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JoJo, Global Citizen
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How JoJo Uses Her Platform to Empower Others and Give a Voice to the Voiceless

Why Global Citizens Should Care
This year the world has faced significant challenges, including the COVID-19 pandemic and a global reckoning with racial injustice. That’s why we’re taking the chance to celebrate the activists and leaders who have dedicated their lives to standing up for others and working to progress the United Nations’ Global Goals at the Global Citizen Prize ceremony, premiering Dec. 19. To find out more about the Global Goals and take action, join us here.

Singer-songwriter and actress JoJo is a ludicrously talented vocalist. But she also uses her voice to speak out about social issues and stand up for what she believes in, and encourages her millions of fans to do so too.

Her dedication to empowerment and social justice makes her the perfect addition to our incredible lineup of artists performing at the Global Citizen Prize award ceremony, premiering around the world from Dec. 19. The event will celebrate and uplift the activists and world leaders who have worked against the odds in 2020 to stand up for their communities and make progress towards the UN’s Global Goals that work together to end poverty.

JoJo, whose real name is Joanna Noëlle Levesque, grew up in Massachusetts. She was just 13 when she released her first hit single, “Leave (Get Out)”, in 2004. The release saw her become the youngest ever solo artist to reach number one on the US Billboard charts and catapulted her to international fame.

The single was followed by a debut album, JoJo (2004), which sold 4 million copies. That success continued into a second album, The High Road (2006) which included another huge hit, “Too Little Too Late.” 

Following legal troubles with her record label, JoJo went on a hiatus. It took almost a decade before she would return with a third album, Mad Love (2016), and luckily for fans she has been busy touring and releasing music ever since.

Ahead of the album release four years ago she told Grazia that pop had evolved since she started out, saying there is “more room to be yourself” now, and pointed to artists like Adele, Ellie Goulding, and Alessia Cara as inspiration.

She also said that she was learning to stop over-apologizing, and had been trying to unlearn society's expectations of women. “I feel like society expects us to be sweet and make sure we don’t come across as a bitch,” she said in 2016. “If you walk down the street and someone bumps into you I find myself saying ‘Oh gosh I’m sorry’ when I’m actually not. I’ve become a lot more choosy with my apologies so they have more weight than they used to.”

Her 2020 album Good to Know is all about growing up, getting to know yourself, and gaining confidence, and critics praised it for showing her maturity and musical innovation. Its lead single, “Man”, which is all about finding happiness being single, has garnered almost 4 million views on YouTube.

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JoJo’s songs often carry a message of empowerment and standing up for yourself and others, and that carries through into everything she does.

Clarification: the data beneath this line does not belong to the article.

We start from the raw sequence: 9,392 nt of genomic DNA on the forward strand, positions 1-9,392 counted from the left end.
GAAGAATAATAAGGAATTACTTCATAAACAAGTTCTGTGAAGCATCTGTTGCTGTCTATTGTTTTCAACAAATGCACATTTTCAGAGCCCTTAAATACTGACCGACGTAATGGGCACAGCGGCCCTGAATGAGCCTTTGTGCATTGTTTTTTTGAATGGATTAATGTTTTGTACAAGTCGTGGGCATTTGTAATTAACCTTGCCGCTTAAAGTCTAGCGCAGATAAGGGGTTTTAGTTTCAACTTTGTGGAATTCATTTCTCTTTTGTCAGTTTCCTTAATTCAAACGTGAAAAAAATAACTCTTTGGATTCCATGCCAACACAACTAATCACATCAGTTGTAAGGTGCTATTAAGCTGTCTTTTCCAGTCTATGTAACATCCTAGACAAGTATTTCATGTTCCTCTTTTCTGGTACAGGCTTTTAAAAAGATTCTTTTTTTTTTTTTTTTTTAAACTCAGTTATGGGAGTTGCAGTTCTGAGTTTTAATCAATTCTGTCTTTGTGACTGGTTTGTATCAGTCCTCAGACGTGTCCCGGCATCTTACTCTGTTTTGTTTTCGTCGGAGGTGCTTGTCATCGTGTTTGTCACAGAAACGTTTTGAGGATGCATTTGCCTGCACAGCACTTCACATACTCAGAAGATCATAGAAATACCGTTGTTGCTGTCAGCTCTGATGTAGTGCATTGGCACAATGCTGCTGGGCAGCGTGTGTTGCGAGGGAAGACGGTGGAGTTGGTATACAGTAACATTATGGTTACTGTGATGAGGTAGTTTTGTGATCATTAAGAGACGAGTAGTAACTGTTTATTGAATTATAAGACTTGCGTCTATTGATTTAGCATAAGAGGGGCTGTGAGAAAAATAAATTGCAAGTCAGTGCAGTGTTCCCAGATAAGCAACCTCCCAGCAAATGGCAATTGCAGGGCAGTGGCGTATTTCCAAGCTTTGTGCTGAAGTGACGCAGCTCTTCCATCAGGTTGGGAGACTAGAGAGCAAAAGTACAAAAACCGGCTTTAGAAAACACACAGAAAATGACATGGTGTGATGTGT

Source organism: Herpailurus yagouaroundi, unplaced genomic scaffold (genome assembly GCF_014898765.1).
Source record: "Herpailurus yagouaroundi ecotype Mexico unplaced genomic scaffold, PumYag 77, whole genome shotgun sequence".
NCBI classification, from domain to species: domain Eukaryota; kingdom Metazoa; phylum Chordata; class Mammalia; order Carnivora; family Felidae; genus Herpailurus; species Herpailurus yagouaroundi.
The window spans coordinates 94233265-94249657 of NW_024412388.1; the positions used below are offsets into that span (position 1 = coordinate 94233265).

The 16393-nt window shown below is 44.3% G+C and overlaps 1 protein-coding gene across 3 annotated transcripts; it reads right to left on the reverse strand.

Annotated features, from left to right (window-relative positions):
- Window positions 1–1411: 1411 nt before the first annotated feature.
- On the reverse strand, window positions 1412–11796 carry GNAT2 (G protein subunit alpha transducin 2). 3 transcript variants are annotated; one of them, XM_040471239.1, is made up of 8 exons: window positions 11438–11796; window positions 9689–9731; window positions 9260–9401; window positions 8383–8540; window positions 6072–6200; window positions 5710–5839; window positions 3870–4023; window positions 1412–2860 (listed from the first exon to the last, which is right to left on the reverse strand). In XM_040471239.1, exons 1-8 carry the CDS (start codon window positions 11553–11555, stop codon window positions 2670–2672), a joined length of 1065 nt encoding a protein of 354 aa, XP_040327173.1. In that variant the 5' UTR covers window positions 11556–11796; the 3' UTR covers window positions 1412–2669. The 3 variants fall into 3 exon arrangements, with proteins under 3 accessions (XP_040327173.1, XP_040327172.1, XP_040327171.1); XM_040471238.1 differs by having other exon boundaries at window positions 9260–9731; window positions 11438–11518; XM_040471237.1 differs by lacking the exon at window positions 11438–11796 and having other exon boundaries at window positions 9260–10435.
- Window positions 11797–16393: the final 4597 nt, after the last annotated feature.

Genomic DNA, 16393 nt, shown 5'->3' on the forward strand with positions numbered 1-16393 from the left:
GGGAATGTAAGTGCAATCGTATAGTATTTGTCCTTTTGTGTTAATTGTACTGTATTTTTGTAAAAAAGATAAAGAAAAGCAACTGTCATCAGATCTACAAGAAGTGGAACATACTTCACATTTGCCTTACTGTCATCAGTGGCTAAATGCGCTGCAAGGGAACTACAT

When she’s not performing or writing new music, she’s using her platform to raise awareness of serious social issues — such as the opioid crisis in New England, an issue close to her heart after losing her father to addiction. In 2016 she featured in an emotional YouTube video speaking about the pain her family had been through and argued that people struggling with addiction should be treated with compassion.

In the run-up to the 2020 US election she spoke to fans on her Instagram account about the importance of exercising their right to vote, too. 

And in the midst of the COVID-19 pandemic, JoJo has been keeping followers who are stuck at home entertained with beautiful acapella versions of her songs and covers on Instagram Live.

Audiences were also treated to a 30 minute virtual performance from JoJo which she filmed for Global Citizen’s Together at Home series of nightly at-home concerts in March, to help people feel connected while staying at home during the pandemic.

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The 29-year-old is also gearing up to release a Christmas album, December Baby, in celebration of Christmas and her upcoming birthday on Dec. 20 — just the day after Global Citizen Prize premieres in the US and around the world! 

And of course, JoJo will feature in collaboration with long-time duet partner Tori Kelly on Global Citizen’s album of iconic cover songs, STAND UP — executive produced by Raphael Saadiq, and released in partnership with Parlophone Records and Atlantic Records — which is coming out on Dec.18.

Find out all the ways you can tune in and watch Global Citizen Prize, wherever you are in the world, here. And find out more about STAND UP here.


Join Global Citizen in December 2020 to celebrate the leaders among us who have stepped up against a backdrop of unprecedented global challenges to take action for the world we want — a world that is fair, just, and equal.

The broadcast and digitally streamed award ceremony will also feature inspirational stories of human strength and unforgettable performances that will bring together artists, activists, and global leaders to remind each of us that, together, we will come out of this year stronger. Find out more about the Global Citizen Prize here

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